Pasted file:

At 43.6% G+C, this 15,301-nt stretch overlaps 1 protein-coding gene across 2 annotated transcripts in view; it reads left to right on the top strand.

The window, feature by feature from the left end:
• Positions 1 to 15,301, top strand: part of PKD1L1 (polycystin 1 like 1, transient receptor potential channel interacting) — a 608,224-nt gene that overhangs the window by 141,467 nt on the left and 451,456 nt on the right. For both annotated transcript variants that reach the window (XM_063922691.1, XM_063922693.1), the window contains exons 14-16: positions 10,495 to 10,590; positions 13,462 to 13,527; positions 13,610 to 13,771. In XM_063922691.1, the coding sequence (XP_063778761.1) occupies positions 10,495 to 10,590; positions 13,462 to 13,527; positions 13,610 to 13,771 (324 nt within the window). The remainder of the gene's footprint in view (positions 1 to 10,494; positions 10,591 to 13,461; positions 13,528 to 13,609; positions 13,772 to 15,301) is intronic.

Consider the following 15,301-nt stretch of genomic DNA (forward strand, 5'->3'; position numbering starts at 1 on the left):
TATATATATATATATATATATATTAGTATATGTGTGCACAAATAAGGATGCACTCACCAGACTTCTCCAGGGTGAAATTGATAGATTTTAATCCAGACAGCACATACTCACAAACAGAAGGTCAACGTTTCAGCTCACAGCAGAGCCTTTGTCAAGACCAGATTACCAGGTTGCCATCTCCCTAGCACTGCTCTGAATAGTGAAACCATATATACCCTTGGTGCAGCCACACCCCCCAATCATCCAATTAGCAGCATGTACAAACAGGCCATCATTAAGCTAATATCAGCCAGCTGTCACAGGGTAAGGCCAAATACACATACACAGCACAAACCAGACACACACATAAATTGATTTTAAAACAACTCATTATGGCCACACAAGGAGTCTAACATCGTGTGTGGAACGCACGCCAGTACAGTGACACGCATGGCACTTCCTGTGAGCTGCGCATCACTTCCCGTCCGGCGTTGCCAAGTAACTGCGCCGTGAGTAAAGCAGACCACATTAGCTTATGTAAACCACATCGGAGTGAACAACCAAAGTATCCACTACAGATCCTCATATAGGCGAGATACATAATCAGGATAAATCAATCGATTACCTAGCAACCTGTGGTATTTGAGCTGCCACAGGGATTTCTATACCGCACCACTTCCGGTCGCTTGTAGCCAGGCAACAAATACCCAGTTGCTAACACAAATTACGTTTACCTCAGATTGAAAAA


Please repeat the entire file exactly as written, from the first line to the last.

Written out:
At 43.6% G+C, this 15,301-nt stretch overlaps 1 protein-coding gene across 2 annotated transcripts in view; it reads left to right on the top strand.

The window, feature by feature from the left end:
• Positions 1 to 15,301, top strand: part of PKD1L1 (polycystin 1 like 1, transient receptor potential channel interacting) — a 608,224-nt gene that overhangs the window by 141,467 nt on the left and 451,456 nt on the right. For both annotated transcript variants that reach the window (XM_063922691.1, XM_063922693.1), the window contains exons 14-16: positions 10,495 to 10,590; positions 13,462 to 13,527; positions 13,610 to 13,771. In XM_063922691.1, the coding sequence (XP_063778761.1) occupies positions 10,495 to 10,590; positions 13,462 to 13,527; positions 13,610 to 13,771 (324 nt within the window). The remainder of the gene's footprint in view (positions 1 to 10,494; positions 10,591 to 13,461; positions 13,528 to 13,609; positions 13,772 to 15,301) is intronic.

Consider the following 15,301-nt stretch of genomic DNA (forward strand, 5'->3'; position numbering starts at 1 on the left):
TATATATATATATATATATATATTAGTATATGTGTGCACAAATAAGGATGCACTCACCAGACTTCTCCAGGGTGAAATTGATAGATTTTAATCCAGACAGCACATACTCACAAACAGAAGGTCAACGTTTCAGCTCACAGCAGAGCCTTTGTCAAGACCAGATTACCAGGTTGCCATCTCCCTAGCACTGCTCTGAATAGTGAAACCATATATACCCTTGGTGCAGCCACACCCCCCAATCATCCAATTAGCAGCATGTACAAACAGGCCATCATTAAGCTAATATCAGCCAGCTGTCACAGGGTAAGGCCAAATACACATACACAGCACAAACCAGACACACACATAAATTGATTTTAAAACAACTCATTATGGCCACACAAGGAGTCTAACATCGTGTGTGGAACGCACGCCAGTACAGTGACACGCATGGCACTTCCTGTGAGCTGCGCATCACTTCCCGTCCGGCGTTGCCAAGTAACTGCGCCGTGAGTAAAGCAGACCACATTAGCTTATGTAAACCACATCGGAGTGAACAACCAAAGTATCCACTACAGATCCTCATATAGGCGAGATACATAATCAGGATAAATCAATCGATTACCTAGCAACCTGTGGTATTTGAGCTGCCACAGGGATTTCTATACCGCACCACTTCCGGTCGCTTGTAGCCAGGCAACAAATACCCAGTTGCTAACACAAATTACGTTTACCTCAGATTGAAAAA